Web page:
Pros and Cons of Stated Income Loans

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Stated income loans are loans that do not require pay stubs or income tax returns to verify salary history. You simply fill out the application, the bank processes it and decides whether or not to loan you money. A stated income loan comes with several pros and cons associated with it. Here are a few things to consider:


  • Self-employed loans - This type of loan is the loan of choice for self-employed people. If you are self-employed, it may be difficult to document a regular income. You might make a great deal of money one month only to follow it up with nothing the next. With a traditional lender, it is hard to convince them that you are a good risk. For self-employed people, it represents an opportunity to own a house without getting a regular job.
  • Quicker application process - The process of getting your money is usually faster with a stated income loan. When you apply for a regular loan, they have to review the loan as well as verify everything about it with your employer and document it. With a stated income loan, they can skip this step and get on to lending you the money you need.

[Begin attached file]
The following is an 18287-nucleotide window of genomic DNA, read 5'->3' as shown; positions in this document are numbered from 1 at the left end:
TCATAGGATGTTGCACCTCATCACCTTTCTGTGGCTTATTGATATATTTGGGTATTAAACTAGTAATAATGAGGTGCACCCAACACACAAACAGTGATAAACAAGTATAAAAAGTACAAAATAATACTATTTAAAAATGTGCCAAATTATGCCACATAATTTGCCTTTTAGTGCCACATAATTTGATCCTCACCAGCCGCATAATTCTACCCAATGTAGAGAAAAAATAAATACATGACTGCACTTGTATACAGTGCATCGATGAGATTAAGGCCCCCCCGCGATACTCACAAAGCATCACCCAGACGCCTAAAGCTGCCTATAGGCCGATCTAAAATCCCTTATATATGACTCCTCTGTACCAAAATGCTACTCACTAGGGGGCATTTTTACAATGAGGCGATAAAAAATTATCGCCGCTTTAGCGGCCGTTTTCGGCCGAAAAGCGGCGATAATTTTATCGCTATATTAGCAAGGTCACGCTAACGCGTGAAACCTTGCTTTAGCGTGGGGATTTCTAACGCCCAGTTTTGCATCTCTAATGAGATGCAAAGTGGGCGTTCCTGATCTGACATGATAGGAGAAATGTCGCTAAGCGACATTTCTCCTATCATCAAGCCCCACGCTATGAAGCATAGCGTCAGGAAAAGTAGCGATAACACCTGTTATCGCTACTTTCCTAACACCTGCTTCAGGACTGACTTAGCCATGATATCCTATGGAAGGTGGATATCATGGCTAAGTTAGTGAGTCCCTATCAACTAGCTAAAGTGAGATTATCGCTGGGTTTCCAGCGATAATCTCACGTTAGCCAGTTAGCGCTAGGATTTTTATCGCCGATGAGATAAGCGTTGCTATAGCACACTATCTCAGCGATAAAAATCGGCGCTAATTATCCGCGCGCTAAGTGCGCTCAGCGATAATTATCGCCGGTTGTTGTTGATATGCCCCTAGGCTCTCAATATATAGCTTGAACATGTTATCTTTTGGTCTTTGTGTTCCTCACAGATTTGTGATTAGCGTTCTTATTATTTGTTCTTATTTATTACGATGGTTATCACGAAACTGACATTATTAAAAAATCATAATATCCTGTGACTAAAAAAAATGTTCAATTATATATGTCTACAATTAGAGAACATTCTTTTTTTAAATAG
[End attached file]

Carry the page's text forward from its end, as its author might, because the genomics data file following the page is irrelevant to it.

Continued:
• Make your own decisions - With a traditional loan banks try to make your financial decisions for you. They have many complicated ratios and formulas that they use to justify a loan amount for you. For example, if you are buying a duplex, they will only let you count a portion of the projected rental income in your income. However, with a stated income loan, you don't have to worry about whether or not the bank thinks you can afford it. You see the monthly payment and you decide whether or not you can afford it.


  • Higher interest - As a result of the hassle-free level of faith in you, you will usually be charged a higher interest rate. They are taking a bigger risk by extending this type of loan to you. Therefore, they want to be well compensated for the risk that they are taking. This means more money coming out of your pocket each month and over the life of the loan.
  • Higher chance of default - While they do not like to admit it, sometimes the bank actually does know what they are doing in the approval process. They have many statistics to back up their decisions to lend or not. When you use a stated income loan, you are eliminating all of these built-in protection mechanisms. When you show them your income, debts, and credit score, they are basing their decision to lend on the history of others in your situation. If they do not think you can handle the obligation, then you might want to listen to them. With stated income loans, you negate that opportunity and can sometimes get in over your head.